as the label of its nearest neighbor in the training set. We will define a variant of this
method, which we will call the weighted nearest neighbor algorithm. If there are M
training points, all of them contribute to the score of final label.
Formally, say the training points are represented by xi with their corresponding label
yi
. A test point is x, then a label, say A, is associated with a score that is a function
W of the distance of x from all the training points labeled as A.
Score(A) = X
M
i=1;yi=A
1
d(xi
, x)
.
Here, d denotes the distance between points. For the purpose of this question, we will
assume that d is the Euclidean distance. The final classification is the label with the
highest score.
Using the weighted nearest neighbor algorithm with all four points from question 1
above, what would the classification of a test point at (4, 0) be? Show how you get the
label.
3 The Badges Game (again)
In this question, you will implementing decision tree learners and the K-nearest neighbors
algorithms.
This problem uses a variant on the badges data shown in the first lecture. You can
find the data on the assignments page of the class website in a file called badges.tar.gz.
It consists of two files – badges-train.txt and badges-test.txt, which you will use for
training and testing respectively. Each file consists of a label (+/-) followed by a name. All
the names in the files have been lower cased and new labels were generated using a new
hidden function that is a composition of mathematical functions and categorical features
extracted from the names.
Your goal is to use various learning algorithms on the training data to train a predictor
and see how well it does on the test data.
You may use any programming language for your implementation. However, the graders
should be able to execute your code on the CADE machines.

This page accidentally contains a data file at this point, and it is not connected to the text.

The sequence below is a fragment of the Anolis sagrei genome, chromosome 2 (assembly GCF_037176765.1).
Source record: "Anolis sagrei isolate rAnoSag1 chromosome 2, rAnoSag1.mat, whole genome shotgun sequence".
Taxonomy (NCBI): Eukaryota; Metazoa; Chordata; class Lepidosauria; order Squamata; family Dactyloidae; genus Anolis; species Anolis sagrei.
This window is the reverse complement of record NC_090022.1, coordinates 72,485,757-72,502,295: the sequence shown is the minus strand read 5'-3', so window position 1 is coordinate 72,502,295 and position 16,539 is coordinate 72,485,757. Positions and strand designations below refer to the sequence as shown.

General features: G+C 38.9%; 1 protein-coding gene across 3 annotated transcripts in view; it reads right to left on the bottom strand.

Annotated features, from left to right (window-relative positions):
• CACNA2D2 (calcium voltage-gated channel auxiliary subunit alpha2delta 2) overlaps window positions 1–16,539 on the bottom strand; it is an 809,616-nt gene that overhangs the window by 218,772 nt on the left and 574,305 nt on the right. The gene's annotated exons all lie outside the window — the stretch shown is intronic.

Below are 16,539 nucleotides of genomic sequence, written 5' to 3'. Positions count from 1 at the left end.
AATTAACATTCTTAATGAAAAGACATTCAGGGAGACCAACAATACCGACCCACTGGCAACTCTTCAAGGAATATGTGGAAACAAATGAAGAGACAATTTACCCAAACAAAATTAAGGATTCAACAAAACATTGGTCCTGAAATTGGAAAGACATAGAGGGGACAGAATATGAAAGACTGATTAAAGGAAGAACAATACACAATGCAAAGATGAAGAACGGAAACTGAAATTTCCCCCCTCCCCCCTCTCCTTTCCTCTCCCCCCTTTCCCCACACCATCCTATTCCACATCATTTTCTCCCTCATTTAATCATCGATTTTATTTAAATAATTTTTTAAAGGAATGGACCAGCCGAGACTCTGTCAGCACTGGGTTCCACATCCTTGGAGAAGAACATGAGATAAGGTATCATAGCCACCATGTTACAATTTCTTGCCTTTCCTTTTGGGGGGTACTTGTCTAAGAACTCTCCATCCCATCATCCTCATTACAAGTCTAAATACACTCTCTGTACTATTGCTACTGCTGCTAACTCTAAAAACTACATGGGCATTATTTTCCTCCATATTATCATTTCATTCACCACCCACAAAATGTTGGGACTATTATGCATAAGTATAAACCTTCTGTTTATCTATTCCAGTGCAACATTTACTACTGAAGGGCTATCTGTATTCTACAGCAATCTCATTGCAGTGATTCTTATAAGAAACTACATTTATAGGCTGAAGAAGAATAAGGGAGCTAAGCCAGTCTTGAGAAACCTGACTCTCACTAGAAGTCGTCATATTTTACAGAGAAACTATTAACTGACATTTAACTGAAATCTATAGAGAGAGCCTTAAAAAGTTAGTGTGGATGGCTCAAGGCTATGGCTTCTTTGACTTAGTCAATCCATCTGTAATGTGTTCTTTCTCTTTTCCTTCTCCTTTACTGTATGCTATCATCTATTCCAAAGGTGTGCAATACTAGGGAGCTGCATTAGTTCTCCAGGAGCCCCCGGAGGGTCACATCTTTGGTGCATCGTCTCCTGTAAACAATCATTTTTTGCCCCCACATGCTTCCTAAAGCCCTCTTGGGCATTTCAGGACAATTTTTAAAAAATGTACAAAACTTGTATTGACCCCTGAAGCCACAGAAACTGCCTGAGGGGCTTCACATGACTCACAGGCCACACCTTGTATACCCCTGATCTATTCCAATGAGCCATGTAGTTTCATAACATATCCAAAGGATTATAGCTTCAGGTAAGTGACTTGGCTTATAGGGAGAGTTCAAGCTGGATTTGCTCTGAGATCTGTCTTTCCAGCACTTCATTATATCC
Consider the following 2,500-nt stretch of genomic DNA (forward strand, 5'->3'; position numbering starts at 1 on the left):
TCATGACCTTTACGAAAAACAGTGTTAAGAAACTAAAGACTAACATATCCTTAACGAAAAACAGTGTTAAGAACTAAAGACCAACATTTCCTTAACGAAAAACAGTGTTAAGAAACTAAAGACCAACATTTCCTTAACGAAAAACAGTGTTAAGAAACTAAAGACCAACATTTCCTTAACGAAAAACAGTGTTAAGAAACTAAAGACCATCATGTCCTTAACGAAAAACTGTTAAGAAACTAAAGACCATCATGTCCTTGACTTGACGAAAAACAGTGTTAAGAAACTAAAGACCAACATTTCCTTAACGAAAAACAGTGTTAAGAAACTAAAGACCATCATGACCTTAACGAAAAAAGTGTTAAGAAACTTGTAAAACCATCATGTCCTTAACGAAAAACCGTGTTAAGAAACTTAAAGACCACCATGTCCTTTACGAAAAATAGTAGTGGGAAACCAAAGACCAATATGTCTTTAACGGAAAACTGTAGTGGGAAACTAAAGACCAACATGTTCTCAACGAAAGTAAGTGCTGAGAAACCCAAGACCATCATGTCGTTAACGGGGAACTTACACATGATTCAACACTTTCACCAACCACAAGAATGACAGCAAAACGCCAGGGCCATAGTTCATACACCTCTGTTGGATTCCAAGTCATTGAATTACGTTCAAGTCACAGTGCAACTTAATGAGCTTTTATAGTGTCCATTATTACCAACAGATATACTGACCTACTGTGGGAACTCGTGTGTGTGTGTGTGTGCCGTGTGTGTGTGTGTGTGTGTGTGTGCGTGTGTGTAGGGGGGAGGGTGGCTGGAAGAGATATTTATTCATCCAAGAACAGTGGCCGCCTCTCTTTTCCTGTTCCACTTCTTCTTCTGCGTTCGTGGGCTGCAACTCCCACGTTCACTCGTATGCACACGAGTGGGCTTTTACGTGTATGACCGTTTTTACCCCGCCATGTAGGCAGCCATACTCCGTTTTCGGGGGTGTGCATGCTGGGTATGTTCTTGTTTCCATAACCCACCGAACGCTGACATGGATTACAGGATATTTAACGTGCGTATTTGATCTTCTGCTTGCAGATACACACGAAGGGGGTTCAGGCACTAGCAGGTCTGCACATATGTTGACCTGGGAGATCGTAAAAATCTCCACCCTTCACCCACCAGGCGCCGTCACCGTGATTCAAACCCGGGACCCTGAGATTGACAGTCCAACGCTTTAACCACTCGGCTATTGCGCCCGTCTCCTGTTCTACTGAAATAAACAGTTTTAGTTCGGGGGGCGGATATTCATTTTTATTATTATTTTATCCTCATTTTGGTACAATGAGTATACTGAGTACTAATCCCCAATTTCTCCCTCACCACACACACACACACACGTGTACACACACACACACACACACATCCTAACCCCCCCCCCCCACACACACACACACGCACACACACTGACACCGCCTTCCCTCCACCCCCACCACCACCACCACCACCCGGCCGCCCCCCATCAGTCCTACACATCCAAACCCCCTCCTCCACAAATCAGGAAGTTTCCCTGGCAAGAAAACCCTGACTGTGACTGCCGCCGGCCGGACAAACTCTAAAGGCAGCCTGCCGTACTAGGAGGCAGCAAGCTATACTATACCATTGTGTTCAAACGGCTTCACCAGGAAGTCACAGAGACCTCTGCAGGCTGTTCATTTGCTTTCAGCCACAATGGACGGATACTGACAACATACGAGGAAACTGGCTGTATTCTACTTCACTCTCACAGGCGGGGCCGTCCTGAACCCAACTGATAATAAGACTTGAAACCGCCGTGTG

1. An important step in creating machine learning applications is to device useful features.
For example, a feature function that selects the second letter would have been a great
feature to use on the old badges data. eg: If this function was called φ, then φ(“George
Washington”) =‘e’. (And is unfortunately not so great for this data!)
Devise four feature functions and use them to extract features from the new badges
data. Describe each feature function in no more than one line.
At the end, you should have transformed each name in the training and test set into a
set of four feature values.
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2. Implement a decision tree data structure. (Remember that the decision tree need not
be a binary tree!)
3. Implement the ID3 learning algorithm for your decision tree implementation. For debugging your implementation, you can use the previous toy examples from the homework like the balloons data from Table 1.
4. (For 6350 students) Implement the M ajorityError based learning algorithm that
you saw in the first question.
5. Implement a K Nearest Neighbor classifier for K ∈ {1 . . . 5}. Note that your features
are only categorical. So you have to make choices about how to measure distances
between them. For example, you could consider using the Hamming distance between
the feature representations.
6. For each algorithm you implemented show the accuracy on the testing data. Rank
your algorithms in decreasing order of performance.
What to hand in for this problem:
1. The report should detail your experiments. For each step, explain in no more than a
paragraph or so how your implementation works. You may provide the results for the
final step as a table or a graph.
2. Your code should run on the CADE machines. You should include a shell script,
run.sh, that will execute your code in the CADE environment. Your code should
produce similar output to what you include in your report.
You are responsible for ensuring that the grader can execute the code using only the
included script. If you are using an esoteric programming language, you should make
sure that its runtime is available on CADE.
3. Please do not hand in binary files!
Grading:
• Features: 8 points
• Decision tree implementation: 2 points
• ID3: 10 points
• (For 6350 students) M ajorityError: 10 points
• K-nearest neighbors: 15 points
• Evaluation and report: 20 points
Not graded: Take a guess at how the labels were generated.